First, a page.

Finally! The day arrives that the little worker bee on Hive get to clean up her act and make the long anticipated Soap . Happy dance anyone? Despite taking a couple weeks to actually write my soap making post I have in the interim made a few batches of both soap and shampoo. Although time consuming, and yes, potentially hazardous, making soap is quite simple. A dozen years ago when I did my soap making course I was totally overwhelmed. All those chemicals and safety precautions. The long curing process. The importance of temperature and exact quantities made the making of soap a scary proposition.


The word Soap comes from the saponification process that occurs. Soap making can be credited to the Babylonians. Or the Egyptians. Or Romans. Or Greeks. Whoever started the ball rolling the first soap making process was based on cooking wood ash and tallow (rendered animal fat). Strangely enough the purpose of soap was not for bathing but in the medical and textile industries. Millenia later the principle of combining fat and lye remains the same. Because of my goats wonderful milk I use that saponified with plant oils. The combination gives a soap that is two fold. Not only does it clean but it also moisturises - something sadly lacking in commercial soap.


The plant oils I use are extra virgin olive oil, coconut and either sunflower or castor. The essential oils vary. As do the scrubs and additional nourishing oils. These can be oats, honey, coffee grounds or rooibos tea leaves (for a scrub) as well as clay or activated charcoal for a more cleansing wash. There are many natural means of colouring your soap but I let each soap be toned by the extras I add. For today it will be the dark grey of activated charcoal. Kaolin clay makes goats milk soap a milky white. Rooibos gives that fudge colour and coffee grounds a light chocolate hue. Contrary to what one would believe the pure white of goats milk does not mean a white soap. Due to the chemical reaction that takes place, and the caramelizing of the lactase in the goats milk, the plain colour would be a light caramel colour. The heating of the soap in the saponification process will affect many natural colourants. Beetroot goes a yucky brown. Aloe and spinach an even more horrendous dirty green grey. Various clays are by far my preference for colouring - if you are that way inclined.


Preparation and the correct equipment is essential. Work outside or at least in an area with plenty of ventilation. You'll need a thermometer, a wooden or plastic spoon, spatula and a stick blender. Protective gear is very important because you will be working with lye. Gloves and goggles. Preferably old work clothes or an apron. And the containers you mix your liquid and oil must be plastic (although to melt the oil a regular pot will do).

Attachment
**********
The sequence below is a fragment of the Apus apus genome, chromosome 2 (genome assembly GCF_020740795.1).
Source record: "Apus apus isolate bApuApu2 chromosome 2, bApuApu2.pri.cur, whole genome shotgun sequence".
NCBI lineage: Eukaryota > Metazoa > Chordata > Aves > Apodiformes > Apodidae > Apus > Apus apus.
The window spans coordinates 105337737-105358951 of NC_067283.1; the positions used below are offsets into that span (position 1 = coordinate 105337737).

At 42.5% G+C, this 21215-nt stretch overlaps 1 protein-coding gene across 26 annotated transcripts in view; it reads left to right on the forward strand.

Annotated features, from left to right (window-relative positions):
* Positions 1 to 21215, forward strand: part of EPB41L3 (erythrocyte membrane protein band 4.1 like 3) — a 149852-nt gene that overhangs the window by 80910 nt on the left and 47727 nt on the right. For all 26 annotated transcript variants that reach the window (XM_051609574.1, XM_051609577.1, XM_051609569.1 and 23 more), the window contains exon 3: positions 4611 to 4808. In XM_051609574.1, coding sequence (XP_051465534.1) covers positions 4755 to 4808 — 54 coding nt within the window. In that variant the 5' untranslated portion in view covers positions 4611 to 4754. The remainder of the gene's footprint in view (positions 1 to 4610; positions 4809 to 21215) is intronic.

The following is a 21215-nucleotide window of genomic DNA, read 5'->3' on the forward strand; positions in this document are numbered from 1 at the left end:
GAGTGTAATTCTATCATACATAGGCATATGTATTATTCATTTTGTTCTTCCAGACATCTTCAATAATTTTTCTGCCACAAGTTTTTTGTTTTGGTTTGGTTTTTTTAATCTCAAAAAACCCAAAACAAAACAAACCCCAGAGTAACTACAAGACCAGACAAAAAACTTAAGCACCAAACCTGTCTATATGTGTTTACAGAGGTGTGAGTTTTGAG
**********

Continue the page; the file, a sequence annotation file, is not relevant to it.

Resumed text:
For smaller quantities of soap a silicon loaf pan or little silicon muffin trays works perfectly! I make nearly 10kg of soap at a time so I have two hinged wooden soap trays which I line with parchment paper. You also need a couple towels and a blanket to tuck your soap up for its initial 24 hour saponification.


To get started you need to measure out your goats milk and freeze it. The reaction of lye to liquid is such that it heats to incredible temperatures and would curdle the goats milk. I freeze the goats milk whenever I have excess so that I can make soap on a whim. Which is an hilarious thought as our homestead doesn't generally allow for whimsical behaviour.


The goats milk soap we're making today I have named Ash Rose. The extras are Activated Charcoal and three different essential oils. One of my favourite essential oils is Rose Geranium. Apart from smelling out of this world, it grows like a beautiful weed on our homestead and has amazing healing properties. Along with Rose Geranium I add Rose and Rosemary essential oils.

Let's get started!!!!!


1400g Organic Goats Milk (frozen)
1800g Extra Virgin Olive oil
1400g Coconut Oil
500g Castor Oil
500g Lye
25ml Rose Geranium Essential Oil
25ml Rosemary Essential Oil
25ml Rose Essential Oil
4 heaped tablespoons Activated Charcoal

Step ONE:
Remember there will be fumes as the lye mixes with the liquid! Do not breath them in.